The spectrum of the radiation emitted by a hot body is continuous because there are many different kind of oscillators in any real lump of matter, so that in practice radiation exists at all frequencies.
The main components of the electromagnetic spectrum are gamma-rays, x-rays, ultra-violet, visible light, infra-red, microwaves and radio-waves.
Gamma-rays and X-rays are the highest-energy electromagnetic waves and able to penetrate matter easily. They have the shortest wavelengths and highest frequencies. Gamma rays may be emitted by radioactive substances, while X-rays may be produced by X-ray tubes.
Ultra-violet(UV) radiation is the next highest-energy. It may be produced by very hot bodies, such as the sun. The atmosphere filters most of the UV radiation from the sun. UV radiation also causes sun-burned skins.
The visible light is the only electromagnetic radiation that is visible to our eyes. It occupies a surprisingly small portion in the electromagnetic spectrum. Sun and other white-hot bodies emit white light, which is made up of violet, indigo, blue, green, yellow, orange and red colours. (in order of reducing frequencies)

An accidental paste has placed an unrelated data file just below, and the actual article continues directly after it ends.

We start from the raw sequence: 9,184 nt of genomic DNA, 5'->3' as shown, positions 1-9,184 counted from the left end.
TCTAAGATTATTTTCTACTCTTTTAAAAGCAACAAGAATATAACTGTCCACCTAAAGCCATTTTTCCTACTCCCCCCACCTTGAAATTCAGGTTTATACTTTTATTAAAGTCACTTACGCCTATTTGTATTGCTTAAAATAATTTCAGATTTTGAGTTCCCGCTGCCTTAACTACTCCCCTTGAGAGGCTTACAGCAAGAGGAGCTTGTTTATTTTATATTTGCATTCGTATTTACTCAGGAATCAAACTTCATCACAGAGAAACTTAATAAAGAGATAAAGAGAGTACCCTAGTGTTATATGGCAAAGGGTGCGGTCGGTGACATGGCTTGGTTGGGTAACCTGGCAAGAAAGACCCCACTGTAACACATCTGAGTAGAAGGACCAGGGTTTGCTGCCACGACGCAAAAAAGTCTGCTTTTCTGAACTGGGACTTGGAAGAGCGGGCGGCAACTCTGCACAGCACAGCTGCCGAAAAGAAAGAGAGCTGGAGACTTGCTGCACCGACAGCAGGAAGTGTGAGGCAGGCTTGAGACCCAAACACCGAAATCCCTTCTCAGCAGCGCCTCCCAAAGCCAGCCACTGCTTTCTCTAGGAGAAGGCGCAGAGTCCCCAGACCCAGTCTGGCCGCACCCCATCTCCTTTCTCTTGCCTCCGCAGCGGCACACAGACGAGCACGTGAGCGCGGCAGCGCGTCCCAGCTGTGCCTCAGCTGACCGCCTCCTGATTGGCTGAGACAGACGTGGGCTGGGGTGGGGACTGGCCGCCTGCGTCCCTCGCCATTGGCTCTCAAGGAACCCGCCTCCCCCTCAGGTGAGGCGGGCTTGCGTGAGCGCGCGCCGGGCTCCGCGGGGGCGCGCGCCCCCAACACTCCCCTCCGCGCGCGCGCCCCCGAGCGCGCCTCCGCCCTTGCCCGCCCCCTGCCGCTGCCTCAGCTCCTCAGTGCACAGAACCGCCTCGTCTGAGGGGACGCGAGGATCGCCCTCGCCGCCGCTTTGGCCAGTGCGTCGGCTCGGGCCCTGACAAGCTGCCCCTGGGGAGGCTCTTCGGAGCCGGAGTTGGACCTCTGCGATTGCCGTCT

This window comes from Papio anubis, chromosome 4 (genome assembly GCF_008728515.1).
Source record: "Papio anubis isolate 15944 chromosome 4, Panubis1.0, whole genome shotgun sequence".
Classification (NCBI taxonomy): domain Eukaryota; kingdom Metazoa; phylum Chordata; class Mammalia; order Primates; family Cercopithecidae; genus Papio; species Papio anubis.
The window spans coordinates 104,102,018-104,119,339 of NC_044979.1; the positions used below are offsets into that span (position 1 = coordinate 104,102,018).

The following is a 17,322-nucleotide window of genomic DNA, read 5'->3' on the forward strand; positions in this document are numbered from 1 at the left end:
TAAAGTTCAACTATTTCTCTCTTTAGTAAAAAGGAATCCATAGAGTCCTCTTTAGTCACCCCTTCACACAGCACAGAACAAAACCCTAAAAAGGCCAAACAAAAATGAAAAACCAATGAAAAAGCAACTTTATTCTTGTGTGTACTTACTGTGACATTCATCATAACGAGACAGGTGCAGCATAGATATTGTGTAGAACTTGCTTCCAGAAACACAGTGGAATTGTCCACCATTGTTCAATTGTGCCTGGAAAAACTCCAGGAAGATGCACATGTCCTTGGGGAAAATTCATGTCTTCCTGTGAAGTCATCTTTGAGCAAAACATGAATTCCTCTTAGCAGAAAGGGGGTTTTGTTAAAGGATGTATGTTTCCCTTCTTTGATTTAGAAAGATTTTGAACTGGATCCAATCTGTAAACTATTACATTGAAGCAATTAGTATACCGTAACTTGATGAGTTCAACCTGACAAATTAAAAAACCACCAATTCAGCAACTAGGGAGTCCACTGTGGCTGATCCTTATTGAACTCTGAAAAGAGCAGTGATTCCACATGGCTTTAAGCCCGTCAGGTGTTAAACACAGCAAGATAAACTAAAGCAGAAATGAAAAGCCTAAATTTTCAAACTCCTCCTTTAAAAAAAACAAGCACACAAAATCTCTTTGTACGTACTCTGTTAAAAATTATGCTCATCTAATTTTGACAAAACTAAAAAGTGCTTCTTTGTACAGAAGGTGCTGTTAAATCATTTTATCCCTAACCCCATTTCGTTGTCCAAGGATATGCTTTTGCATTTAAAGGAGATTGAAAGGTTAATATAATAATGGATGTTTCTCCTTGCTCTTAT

Infra-red radiation (IR) may be produced by any hot bodies similar to white light, but with longer wavelengths. IR radiation is readily absorbed by matter and raises their temperature.
Microwave radiation is generated by special electronic devices known as klystron valves. Microwave receivers can be used to detect microwaves. They are reflected by metals and partly absorbed by non-metals.
Radio waves have the longest wavelengths, varying from a few centimetres to thousands of metres. These may be generated by oscillations in special electronic circuits and by electrical sparks and are detected by metal aerials.